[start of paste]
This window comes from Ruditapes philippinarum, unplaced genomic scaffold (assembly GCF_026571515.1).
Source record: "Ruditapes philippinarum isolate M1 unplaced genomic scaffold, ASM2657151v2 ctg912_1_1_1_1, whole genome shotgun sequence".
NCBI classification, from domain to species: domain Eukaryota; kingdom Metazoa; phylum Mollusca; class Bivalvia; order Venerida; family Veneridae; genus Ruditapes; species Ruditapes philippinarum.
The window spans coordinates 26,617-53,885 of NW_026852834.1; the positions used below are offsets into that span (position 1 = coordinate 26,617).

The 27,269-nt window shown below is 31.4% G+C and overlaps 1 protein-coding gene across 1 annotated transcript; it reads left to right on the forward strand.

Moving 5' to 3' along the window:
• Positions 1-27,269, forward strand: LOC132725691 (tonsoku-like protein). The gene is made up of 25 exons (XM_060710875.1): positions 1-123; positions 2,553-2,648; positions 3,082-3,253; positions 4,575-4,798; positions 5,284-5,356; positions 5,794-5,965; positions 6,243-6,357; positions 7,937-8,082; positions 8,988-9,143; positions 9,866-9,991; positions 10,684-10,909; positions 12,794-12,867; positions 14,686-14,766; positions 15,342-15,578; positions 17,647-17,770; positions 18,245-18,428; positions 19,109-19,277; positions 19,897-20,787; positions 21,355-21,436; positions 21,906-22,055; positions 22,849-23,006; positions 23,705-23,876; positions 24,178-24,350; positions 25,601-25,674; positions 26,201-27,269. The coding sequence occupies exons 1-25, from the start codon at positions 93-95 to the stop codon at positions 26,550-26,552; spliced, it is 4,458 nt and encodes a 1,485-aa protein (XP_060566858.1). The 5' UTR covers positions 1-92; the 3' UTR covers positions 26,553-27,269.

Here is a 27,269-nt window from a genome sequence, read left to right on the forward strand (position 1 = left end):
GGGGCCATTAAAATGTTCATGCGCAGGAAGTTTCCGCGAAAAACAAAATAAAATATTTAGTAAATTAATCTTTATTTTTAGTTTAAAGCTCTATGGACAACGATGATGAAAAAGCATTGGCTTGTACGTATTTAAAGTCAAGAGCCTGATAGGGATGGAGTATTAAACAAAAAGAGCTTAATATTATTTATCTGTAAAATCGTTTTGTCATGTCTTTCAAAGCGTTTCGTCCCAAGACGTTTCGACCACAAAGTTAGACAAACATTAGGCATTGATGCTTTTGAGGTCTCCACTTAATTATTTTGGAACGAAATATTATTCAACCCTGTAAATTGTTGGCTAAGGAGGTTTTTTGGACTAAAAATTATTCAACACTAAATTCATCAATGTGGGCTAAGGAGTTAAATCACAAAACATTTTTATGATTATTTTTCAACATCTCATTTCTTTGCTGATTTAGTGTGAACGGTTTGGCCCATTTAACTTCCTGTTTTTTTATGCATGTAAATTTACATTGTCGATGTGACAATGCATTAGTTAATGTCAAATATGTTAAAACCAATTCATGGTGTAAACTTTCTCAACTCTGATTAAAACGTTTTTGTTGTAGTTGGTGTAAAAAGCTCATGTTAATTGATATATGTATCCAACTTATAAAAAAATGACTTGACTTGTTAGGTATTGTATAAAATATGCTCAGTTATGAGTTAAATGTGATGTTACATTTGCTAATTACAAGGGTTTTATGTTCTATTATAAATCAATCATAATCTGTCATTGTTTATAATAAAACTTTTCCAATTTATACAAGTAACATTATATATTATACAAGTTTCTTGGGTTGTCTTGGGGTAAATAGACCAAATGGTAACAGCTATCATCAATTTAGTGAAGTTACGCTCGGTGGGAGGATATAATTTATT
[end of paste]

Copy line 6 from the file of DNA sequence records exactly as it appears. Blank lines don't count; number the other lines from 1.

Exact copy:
Moving 5' to 3' along the window: